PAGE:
Rhodes recounts that before he arrived in 1957 there had been about 20 physics graduates since 1923, the year that LVC first began requiring students to declare their major and minor areas of concentration. Two of the most famous were Dr. David Rank ’28, who became chair of the physics department at Penn State University, and Dr. W.R. Kiehl ’25, who became assistant director of research at Corning Laboratories. Dr. Grimm’s four sons attended LVC and pursued successful careers in physics and engineering: Henry H. Grimm ’35, Robert S. Grimm ’40, Samuel O. Grimm Jr. ’41, and Kenneth Richard Grimm ’50.
The popularity of physics as a major grew during the 30-year tenures of Rhodes and O’Donnell with an estimated 124 students graduating during that period, including Rhodes’ son, William ’87. Almost a fifth of these students, 25, went on to earn doctoral degrees. Like their predecessor Grimm, Rhodes and O’Donnell helped produce many successful alumni.
Some of Rhodes’ fondest memories include delivering the 1967 Commencement Address and moving into the Garber Science Center in 1983. About Garber, Rhodes said “It was a great feeling to go through the steps of planning, moving, and finally enjoying the science center. We can be quite proud of our science facilities.” Rhodes summed up his nearly 30 years on the faculty in the 1985 Quittapahilla yearbook when he said, “…due to the genuine value of the people I’ve worked with, teaching here has been an experience I wouldn’t exchange for anything.”
The following is a partial list of LVC graduates during Rhodes’ chairmanship of the Physics Department. For those not listed, please contact Tom Hanrahan at firstname.lastname@example.org to be added.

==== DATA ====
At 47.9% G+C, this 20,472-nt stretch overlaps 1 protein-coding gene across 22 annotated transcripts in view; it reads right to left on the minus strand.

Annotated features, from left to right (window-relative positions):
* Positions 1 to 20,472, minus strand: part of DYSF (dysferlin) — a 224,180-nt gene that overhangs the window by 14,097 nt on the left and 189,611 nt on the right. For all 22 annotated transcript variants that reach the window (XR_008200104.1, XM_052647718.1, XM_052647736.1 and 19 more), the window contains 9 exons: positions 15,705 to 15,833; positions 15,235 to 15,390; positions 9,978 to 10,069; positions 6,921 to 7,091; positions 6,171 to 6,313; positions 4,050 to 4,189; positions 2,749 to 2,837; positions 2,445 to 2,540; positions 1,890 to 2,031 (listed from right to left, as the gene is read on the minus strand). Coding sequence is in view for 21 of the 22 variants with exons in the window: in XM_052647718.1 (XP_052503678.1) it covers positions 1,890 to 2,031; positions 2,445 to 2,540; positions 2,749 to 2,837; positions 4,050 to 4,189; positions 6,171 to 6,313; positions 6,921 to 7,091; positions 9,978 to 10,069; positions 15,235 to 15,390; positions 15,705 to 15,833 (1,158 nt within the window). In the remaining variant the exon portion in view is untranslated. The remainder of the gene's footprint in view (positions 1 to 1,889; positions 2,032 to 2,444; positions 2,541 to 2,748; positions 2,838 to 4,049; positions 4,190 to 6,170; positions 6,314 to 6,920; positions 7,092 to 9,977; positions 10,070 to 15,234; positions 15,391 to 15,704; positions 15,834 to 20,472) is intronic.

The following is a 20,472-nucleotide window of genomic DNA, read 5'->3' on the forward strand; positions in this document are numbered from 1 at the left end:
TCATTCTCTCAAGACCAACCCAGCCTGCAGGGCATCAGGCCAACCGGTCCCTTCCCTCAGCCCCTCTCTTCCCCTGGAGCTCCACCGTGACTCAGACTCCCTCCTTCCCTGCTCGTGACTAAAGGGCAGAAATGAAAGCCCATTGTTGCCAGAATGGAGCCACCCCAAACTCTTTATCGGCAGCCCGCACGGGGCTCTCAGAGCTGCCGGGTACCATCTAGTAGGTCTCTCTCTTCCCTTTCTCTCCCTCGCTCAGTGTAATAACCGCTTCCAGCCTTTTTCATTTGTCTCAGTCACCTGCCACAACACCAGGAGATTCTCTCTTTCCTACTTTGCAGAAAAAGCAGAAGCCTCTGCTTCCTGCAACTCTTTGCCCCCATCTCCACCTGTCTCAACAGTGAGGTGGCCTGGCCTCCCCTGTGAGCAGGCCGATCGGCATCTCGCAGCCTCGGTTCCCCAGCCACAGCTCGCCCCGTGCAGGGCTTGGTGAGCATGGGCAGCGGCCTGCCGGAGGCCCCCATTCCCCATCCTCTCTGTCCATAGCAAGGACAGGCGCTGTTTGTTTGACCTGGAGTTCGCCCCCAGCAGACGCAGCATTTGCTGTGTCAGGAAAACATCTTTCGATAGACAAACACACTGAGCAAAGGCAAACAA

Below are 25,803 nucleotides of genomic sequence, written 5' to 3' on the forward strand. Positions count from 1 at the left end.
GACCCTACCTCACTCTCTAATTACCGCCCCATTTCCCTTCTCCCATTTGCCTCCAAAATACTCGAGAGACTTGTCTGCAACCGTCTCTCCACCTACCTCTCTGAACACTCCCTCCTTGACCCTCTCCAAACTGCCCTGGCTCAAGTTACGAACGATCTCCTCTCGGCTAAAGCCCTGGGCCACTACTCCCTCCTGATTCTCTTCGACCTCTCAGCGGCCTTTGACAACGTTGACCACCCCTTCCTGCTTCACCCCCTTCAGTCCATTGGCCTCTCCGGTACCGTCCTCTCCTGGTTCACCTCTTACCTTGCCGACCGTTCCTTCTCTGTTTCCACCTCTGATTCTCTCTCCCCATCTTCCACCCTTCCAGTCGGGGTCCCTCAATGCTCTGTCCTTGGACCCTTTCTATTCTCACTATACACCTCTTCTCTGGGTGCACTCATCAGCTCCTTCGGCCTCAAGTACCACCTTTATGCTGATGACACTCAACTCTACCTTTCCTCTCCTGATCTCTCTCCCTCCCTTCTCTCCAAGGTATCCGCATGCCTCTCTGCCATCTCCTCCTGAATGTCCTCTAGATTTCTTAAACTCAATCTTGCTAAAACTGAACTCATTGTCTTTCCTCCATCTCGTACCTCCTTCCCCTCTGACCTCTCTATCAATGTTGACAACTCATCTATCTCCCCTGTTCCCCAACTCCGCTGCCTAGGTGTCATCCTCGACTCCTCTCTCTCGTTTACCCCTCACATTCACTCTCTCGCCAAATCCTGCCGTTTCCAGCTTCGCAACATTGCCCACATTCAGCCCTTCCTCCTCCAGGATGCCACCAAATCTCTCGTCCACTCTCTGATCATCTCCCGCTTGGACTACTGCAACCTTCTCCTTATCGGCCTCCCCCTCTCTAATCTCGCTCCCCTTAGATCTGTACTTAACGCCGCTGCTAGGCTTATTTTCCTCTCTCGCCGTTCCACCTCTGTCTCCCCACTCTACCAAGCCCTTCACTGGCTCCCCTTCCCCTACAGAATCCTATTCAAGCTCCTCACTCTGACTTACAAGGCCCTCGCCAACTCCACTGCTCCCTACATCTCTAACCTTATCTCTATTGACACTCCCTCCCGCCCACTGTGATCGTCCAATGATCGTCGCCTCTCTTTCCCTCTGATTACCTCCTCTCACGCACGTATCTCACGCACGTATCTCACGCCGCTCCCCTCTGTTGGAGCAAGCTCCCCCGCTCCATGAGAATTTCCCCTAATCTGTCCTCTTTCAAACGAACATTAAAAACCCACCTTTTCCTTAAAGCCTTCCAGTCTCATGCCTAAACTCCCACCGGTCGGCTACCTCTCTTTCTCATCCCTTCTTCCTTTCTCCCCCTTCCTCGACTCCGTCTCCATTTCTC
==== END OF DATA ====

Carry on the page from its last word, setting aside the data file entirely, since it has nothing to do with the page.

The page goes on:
Dr. Elizabeth Bains ’64, Ph.D., University of Tennessee—aerospace engineer at the National Aeronautical Space Administration (NASA) where she helped create the software for the computer simulators used to train America’s astronauts.
Dr. Russell Hertzog ’64, Ph.D., Brown University—owner of eight U.S. and 11 international patents, with three additional patents pending; author of 65 journal and professional publications in the field of Nuclear and Environmental Science Measurements.
Dr. George Plitnik ’63, Ph.D., Brigham Young University—professor of physics at Frostburg State University who has taught courses ranging from The Science of Harry Potter to Modern Physics and Asian Metaphysics. He has also taught in Ecuador, France, Israel, Italy, and Japan.
Dr. Edward Nickoloff ’65, D.Sci., Johns Hopkins University—professor of environmental health sciences with a focus on radiation physics at Columbia University for more than 30 years; past chair of the American College of Radiology, past president of the Radiological and Medical Physics Society of New York, and past secretary of the American Board of Medical Physics.
Dr. Barry Lutz ’65, Ph.D., Princeton University—retired professor and chair of the department of physics and astronomy at Northern Arizona University.
Dr. Philip E. Thompson ’68, Ph.D., University of Delaware—researcher with the Naval Research Laboratory in Washington, D.C., author or co-author of more than 130 journal articles, and holder of four U.S. patents.
Jim Nelson ’60, M.S., Clarkson University, M.Ed., Temple University—high school physics teacher who was one of the first winners of the Presidential Award for Excellence in Mathematics and Science Teaching for Pennsylvania; former president of the American Association of Physics Teachers.
Thomas Bross ’69, M.S., Purdue University—recently retired teacher and science department chair at Moravian Academy for 38 years; one of the first 17 winners of the Presidential Award for Excellence in Mathematics and Science Teaching for Pennsylvania.